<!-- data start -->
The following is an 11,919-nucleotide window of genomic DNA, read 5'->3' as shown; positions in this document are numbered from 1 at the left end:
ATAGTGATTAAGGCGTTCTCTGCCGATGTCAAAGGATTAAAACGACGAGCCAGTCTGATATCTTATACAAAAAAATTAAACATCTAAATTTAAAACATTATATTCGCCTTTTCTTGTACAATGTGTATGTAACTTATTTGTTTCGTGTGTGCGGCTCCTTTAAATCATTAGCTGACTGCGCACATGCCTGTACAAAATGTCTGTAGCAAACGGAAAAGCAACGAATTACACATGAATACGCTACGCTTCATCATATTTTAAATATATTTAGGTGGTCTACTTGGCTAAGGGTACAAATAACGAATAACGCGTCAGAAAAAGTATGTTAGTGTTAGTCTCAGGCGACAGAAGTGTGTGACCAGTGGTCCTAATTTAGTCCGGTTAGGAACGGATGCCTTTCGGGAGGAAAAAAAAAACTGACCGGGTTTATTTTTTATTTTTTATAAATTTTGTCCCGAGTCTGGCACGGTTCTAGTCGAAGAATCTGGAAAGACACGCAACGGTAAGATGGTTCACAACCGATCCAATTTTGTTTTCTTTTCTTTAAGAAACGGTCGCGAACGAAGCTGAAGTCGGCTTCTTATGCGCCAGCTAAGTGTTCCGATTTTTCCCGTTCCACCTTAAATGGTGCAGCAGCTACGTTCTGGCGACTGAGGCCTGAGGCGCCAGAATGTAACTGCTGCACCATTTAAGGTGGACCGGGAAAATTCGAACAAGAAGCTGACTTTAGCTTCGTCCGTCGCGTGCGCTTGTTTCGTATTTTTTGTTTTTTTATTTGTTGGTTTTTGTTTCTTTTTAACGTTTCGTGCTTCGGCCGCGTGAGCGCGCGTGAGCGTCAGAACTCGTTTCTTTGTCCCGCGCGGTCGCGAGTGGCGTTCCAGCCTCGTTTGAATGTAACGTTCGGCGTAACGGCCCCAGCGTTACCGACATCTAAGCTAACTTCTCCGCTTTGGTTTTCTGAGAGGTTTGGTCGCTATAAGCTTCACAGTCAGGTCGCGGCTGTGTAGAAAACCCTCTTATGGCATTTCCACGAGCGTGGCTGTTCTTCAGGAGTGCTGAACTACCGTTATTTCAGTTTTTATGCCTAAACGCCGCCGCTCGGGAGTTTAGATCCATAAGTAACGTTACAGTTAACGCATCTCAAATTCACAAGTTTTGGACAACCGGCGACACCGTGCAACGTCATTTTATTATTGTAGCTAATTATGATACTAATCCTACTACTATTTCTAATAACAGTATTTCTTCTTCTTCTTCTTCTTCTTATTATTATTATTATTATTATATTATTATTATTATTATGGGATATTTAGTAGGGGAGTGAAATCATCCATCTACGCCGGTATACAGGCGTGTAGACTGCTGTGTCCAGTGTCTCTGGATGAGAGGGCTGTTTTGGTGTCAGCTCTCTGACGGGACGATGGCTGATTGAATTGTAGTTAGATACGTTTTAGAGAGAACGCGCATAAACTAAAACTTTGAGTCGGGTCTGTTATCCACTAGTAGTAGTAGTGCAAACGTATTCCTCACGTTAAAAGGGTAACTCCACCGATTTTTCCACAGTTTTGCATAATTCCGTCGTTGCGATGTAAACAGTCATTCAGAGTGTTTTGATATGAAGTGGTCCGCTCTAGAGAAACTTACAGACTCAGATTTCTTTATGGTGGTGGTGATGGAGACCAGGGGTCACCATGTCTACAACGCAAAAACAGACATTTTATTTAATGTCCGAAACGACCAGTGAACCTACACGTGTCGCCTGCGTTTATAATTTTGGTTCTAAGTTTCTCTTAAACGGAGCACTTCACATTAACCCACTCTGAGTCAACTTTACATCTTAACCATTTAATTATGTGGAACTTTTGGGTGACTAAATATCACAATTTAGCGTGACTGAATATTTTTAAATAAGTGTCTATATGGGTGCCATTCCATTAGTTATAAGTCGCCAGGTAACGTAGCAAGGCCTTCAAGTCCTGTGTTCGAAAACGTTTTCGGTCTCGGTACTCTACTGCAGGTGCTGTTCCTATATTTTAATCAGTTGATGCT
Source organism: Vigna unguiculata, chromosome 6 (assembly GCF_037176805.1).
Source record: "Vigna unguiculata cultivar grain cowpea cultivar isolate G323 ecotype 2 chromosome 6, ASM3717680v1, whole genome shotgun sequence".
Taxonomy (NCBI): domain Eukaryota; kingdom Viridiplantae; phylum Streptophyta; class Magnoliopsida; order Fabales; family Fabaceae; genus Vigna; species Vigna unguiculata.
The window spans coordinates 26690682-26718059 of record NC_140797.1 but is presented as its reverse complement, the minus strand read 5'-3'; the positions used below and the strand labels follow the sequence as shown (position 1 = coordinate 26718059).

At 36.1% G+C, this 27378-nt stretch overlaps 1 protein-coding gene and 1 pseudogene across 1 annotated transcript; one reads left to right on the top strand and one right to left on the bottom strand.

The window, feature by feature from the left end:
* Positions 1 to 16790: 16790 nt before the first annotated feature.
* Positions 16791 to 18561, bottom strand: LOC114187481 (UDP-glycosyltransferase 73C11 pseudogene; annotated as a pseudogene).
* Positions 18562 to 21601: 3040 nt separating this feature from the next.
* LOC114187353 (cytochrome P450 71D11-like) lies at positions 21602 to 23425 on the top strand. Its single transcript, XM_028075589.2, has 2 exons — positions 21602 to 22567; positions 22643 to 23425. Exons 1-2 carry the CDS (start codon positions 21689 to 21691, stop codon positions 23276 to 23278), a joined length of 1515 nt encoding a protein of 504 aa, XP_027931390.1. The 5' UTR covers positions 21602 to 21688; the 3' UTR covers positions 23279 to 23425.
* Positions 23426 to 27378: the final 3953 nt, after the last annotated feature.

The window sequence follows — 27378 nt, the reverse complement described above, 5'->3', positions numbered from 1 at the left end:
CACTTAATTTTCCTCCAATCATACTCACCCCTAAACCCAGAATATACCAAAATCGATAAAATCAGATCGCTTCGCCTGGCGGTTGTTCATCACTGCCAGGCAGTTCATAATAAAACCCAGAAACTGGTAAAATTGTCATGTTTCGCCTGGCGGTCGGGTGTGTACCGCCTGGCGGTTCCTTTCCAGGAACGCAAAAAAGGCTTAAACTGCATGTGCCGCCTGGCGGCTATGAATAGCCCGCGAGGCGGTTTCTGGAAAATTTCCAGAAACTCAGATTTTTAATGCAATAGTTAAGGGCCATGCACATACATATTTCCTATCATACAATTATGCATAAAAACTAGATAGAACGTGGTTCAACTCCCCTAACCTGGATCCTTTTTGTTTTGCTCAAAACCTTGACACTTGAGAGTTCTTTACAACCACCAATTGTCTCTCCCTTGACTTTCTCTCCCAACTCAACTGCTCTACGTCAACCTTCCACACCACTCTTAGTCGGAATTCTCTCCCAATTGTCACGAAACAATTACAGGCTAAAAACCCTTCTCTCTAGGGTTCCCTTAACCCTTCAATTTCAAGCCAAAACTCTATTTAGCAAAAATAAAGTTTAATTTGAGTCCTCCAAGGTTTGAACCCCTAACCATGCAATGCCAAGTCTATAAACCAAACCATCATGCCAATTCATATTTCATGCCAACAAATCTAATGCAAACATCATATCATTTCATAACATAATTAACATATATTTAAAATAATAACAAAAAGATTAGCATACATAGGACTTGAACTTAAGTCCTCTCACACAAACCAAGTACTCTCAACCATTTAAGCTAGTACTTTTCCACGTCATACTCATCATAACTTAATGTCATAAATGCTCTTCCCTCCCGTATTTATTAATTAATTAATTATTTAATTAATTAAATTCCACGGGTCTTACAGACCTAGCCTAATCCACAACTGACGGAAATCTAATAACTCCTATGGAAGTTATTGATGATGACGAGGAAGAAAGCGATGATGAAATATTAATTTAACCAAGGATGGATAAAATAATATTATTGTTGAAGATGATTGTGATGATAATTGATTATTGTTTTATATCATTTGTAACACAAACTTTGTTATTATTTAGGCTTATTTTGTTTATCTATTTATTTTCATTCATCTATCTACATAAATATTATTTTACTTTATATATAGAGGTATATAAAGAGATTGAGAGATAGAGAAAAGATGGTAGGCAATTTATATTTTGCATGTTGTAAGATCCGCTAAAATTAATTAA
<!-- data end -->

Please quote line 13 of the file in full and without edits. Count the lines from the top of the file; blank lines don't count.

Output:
* Positions 23426 to 27378: the final 3953 nt, after the last annotated feature.